Location: 609 La Cienega Blvd, West Hollywood, CA 90069. (323) 433-4817
Date: December 7, 2021
Cuisine: Japanese Sushi
Rating: Fabulous nigiri, although expensive, not quite enough food, and minimal/no corkage
It’s been 4 years since I visted Ginza Onodera, and while I thought it was one of the best high end sushi spots I’ve been to, collecting others willing to brace the price tag is always a little challenging. But “Sushi Series” (in which Foodie Club tries all the best sushi places in LA) warranted we revisit.
Cute little chop stick demon.
On pulling out our wine we discovered that Ginza has recently disallowed corkage! Eek gads. Hate that. We managed to beg them into allowing us to open 2 bottles if we bought 1 from the list, so we bought this.
NV Billecart-Salmon Champagne Brut Rosé. VM 92. Pale orange. High-pitched red berry, orange zest and jasmine aromas, with suave mineral and smoky lees notes adding complexity. Spicy and precise on the palate, showing very good punch to its strawberry and bitter cherry flavors. Opens up smoothly with air and picks up a bitter rhubarb quality that lingers onto the long, tightly focused finish. This bottling showed more brawny character than many past renditions of this <em>cuvée</em>, but with no lack of vivacity.
2002 Louis Jadot Chevalier-Montrachet Les Demoiselles Domaine des Héritiers Louis Jadot. VM 96. Taut, vibrant aromas of grapefruit, apple, pear, and powdered and wet stone. A great expression of rocks in the mouth, with extremely pure flavors of grapefruit and lemon. Conveys a powerful impression of sweetness allied to sheer energy. Fabulous, consistent wine with near-perfect balance and extraordinary length. As penetrating as it is today, I would not describe this wine as austere.
2004 Krug Champagne Vintage Brut. VM 97+. Krug’s 2004 Vintage is absolutely mesmerizing. Layers of bright, chiseled fruit open up effortlessly as the wine fleshes out with time in the glass. Persistent and beautifully focused, with a translucent sense of energy, the 2004 captures all the best qualities of the year. Moreover, the 2004 is clearly superior to the consistently underwhelming 2002 and the best Krug Vintage since 1996. Readers who can find it should not hesitate, as it is a magical bottle. (Drink between 2017-2044)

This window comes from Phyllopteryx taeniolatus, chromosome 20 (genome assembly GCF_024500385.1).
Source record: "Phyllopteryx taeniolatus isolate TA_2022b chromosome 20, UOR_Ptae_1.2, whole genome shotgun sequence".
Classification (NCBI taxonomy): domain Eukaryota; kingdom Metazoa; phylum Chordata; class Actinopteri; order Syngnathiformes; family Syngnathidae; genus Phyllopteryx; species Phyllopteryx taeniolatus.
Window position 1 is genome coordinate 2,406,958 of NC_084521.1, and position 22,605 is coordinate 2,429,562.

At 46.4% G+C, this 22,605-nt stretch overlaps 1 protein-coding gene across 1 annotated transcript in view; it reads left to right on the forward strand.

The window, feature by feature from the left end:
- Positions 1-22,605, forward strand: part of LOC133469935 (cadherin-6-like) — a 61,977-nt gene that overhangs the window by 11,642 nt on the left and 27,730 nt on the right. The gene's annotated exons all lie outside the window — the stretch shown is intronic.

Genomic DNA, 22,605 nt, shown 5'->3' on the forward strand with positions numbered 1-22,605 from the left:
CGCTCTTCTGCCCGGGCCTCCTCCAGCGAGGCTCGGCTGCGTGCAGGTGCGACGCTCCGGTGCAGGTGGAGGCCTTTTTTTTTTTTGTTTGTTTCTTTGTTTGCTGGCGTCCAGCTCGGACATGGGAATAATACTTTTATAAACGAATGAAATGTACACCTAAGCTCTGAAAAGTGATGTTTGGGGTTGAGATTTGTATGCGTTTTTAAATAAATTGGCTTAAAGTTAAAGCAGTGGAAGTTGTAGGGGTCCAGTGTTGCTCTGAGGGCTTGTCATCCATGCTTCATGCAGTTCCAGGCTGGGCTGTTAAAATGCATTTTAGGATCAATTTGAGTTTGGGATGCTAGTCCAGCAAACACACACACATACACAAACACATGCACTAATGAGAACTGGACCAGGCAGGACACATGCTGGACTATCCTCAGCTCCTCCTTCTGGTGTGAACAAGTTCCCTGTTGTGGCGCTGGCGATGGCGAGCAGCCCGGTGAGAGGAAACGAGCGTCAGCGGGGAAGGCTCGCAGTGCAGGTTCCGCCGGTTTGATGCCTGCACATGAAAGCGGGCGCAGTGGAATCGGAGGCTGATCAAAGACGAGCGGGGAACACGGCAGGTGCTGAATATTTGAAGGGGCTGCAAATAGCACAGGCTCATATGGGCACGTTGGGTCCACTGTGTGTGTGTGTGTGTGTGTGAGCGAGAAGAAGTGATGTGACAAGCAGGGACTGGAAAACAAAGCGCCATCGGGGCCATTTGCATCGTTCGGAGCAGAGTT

Japanese halibut. Sake sauce.
Octopus. Roasted green tea marinate.
Chawanmushi. Uni. Caviar. Dashi.
Hairy crab with thick dashi.
Awesome pickled ginger.
A few other pickles.
Ingredients at the ready.
Japanese needle fish. Shiso. And shiso flower.
Baby White shrimp with uni.
wild king yellow tail.
Brined Hokaido uni.
Hok rockfish. Kinki.
Dark roasted green tea.
coconut milk matcha panda cotta.
Overall Ginza Onodera has a very strong distinctive traditional style. The rich is basically oozing with red vinegar and has a strong assertive quality — but it does stay together well. The fish was very aged and marinated and each piece of nigiri crafted so as to balance with the particular qualities of the fish. I can’t fault the taste, texture, or presentation of nearly any of the dishes. They were pretty spectacular. And I love straight nigiri. Individually these are much more enjoyable than the odd combinations at Sushi of Gari for example.
And service was warm, very Japanese, and excellent.
My issues with Onodera are a high price point (about $400 for food) / quantity ratio. The price itself is high, but not outrageous at all given the labor involved (and certainly not offensive like Urwasawa). But are not ENOUGH pieces for my big nigiri appetite. I could easily have eaten 2-3 times as many. They might as well have just served me pairs. I would say that for pure nigiri QUALITY in volume this is the best I’ve had outside of Japan. Still, if you want to experience the exquisite art of perfectly crafted nigiri — Onodera is one of several top sushi places right now in LA.
But we were so hungry we went afterward to Tu Madre Tacos for infamous second dinner (see below).